The Federal Reserve has taken an all-hands-on-deck approach and made it clear in their statement released last Wednesday that they have no intention of taking their proverbial foot off the gas pedal.

- Congress

The fly in the ointment is Congress.

A record fiscal stimulus has been another infusion to the rebound story; however, a stalled stimulus package last week has already created a “what have you done for me lately” attitude. With millions of Americans in effect receiving a $600 per week pay cut with the expiration of the added unemployment benefits, it will expose how long Congress can handle the pressure of inaction.

A political game of chicken is nothing new for our two-party system. This time the problem is Americans receiving the $600 additional unemployment benefits are having to make tough economic choices.

Republicans suggested a short-term extension to allow more time to negotiate the full stimulus package. At the same time, Democrats said No to the short-term extension, causing millions of Americans to go without the extra $600. Democrats are trying to use political pressure to force the Republicans to get the full stimulus package done now.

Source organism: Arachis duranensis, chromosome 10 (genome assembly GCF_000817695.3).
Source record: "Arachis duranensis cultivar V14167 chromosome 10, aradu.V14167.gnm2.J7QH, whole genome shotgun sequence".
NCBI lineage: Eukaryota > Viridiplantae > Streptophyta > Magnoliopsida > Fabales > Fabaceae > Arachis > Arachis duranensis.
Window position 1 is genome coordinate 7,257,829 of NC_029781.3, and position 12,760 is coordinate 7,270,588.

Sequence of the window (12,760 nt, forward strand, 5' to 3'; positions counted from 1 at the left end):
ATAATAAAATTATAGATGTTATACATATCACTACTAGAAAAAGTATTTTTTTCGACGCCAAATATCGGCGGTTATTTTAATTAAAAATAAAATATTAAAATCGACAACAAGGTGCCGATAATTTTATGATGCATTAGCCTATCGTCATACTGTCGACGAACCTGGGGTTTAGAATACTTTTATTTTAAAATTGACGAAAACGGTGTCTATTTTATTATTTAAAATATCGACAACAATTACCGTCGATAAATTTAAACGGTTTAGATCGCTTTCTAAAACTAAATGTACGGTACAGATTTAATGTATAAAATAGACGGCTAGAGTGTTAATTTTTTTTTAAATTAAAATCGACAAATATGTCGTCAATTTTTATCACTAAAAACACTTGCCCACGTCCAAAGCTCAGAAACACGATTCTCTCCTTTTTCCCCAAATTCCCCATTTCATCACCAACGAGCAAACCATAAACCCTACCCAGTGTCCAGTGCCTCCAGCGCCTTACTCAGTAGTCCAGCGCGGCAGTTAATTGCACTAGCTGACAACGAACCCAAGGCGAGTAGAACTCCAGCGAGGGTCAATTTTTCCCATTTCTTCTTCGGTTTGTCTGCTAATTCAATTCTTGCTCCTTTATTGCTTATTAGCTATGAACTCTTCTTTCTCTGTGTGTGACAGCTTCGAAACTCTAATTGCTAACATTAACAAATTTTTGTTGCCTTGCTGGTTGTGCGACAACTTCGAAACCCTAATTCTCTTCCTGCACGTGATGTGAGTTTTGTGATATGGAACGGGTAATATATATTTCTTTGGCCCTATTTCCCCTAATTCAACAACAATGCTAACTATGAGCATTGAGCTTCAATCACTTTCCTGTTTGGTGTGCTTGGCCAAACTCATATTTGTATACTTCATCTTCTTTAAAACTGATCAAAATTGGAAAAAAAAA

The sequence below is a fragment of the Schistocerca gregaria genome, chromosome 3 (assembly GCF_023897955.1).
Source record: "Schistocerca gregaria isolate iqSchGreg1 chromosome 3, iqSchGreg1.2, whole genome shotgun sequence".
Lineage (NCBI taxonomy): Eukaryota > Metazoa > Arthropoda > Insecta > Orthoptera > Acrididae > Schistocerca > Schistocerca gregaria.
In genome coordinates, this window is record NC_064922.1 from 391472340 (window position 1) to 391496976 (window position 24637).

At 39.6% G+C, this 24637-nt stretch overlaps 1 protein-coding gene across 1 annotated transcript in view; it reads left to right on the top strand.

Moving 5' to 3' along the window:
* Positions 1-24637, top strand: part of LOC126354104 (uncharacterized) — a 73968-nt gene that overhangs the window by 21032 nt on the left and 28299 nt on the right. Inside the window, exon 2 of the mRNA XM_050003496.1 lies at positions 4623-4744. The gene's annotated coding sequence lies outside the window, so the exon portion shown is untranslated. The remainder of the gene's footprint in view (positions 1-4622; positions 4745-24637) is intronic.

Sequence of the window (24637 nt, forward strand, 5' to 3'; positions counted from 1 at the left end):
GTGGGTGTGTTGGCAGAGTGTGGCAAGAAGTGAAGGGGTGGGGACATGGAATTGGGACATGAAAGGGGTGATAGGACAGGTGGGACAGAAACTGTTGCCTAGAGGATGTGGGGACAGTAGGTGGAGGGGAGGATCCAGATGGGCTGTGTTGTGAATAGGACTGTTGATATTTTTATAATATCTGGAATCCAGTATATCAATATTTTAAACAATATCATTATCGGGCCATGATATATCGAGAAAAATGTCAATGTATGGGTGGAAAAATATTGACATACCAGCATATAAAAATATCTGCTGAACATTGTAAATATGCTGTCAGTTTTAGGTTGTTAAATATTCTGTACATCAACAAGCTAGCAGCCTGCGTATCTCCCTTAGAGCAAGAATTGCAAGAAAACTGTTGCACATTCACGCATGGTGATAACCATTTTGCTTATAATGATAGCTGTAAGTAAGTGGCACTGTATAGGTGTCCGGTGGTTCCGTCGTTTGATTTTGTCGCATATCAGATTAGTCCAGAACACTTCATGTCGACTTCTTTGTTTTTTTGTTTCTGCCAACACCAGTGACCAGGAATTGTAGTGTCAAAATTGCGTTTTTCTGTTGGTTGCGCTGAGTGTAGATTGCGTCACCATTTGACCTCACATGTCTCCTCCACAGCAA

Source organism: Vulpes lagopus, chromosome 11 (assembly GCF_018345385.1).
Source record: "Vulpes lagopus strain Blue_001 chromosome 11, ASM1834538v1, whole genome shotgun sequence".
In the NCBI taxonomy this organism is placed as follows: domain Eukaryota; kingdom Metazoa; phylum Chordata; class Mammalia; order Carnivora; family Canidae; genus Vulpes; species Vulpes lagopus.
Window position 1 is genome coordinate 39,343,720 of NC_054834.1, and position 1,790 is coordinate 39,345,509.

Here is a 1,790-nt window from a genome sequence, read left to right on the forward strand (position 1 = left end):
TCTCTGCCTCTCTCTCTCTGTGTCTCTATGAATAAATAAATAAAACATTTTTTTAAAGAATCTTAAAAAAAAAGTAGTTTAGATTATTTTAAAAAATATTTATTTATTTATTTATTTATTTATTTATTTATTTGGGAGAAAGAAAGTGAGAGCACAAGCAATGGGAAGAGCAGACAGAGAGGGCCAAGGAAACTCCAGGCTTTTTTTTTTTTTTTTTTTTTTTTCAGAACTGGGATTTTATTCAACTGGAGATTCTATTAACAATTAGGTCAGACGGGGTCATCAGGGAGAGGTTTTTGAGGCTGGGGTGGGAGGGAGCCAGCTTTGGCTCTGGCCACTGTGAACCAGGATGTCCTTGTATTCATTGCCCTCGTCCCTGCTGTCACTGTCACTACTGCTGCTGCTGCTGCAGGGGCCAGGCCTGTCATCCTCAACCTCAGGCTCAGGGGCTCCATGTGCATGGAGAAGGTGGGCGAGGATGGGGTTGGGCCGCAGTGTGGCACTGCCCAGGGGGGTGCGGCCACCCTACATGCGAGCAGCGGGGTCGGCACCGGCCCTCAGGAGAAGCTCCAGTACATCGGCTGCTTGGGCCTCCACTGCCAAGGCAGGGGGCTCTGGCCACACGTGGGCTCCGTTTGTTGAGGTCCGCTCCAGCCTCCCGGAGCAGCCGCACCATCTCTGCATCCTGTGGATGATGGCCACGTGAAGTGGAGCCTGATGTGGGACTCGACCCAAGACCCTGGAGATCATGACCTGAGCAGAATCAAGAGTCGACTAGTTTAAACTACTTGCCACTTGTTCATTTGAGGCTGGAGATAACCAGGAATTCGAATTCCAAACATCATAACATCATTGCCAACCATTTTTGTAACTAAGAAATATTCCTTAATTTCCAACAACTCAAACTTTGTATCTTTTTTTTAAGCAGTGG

Now is not the time for either political party to "get cute" with an issue affecting so many Americans across the political, socioeconomic and racial divides.

Expect this issue to be front and center in Congress this week with a stock market looking for an agreement between the parties.

The next move in the stock market may depend on the outcome of the negotiations.

(sources: all index return data from Yahoo Finance; Reuters, Barron’s, Wall St Journal, Bloomberg.com, ft.com, guggenheimpartners.com, zerohedge.com, ritholtz.com, markit.com, financialpost.com, Eurostat, Statistics Canada, Yahoo! Finance, www.stocksandnews.com, www.chaikinanalytics.com Chaikin Analytics, www.marketwatch.com, www.BBC.com, www.361capital.com, www.pensionpartners.com, www.cnbc.com, www.FactSet.com, W E Sherman & Co, LLC)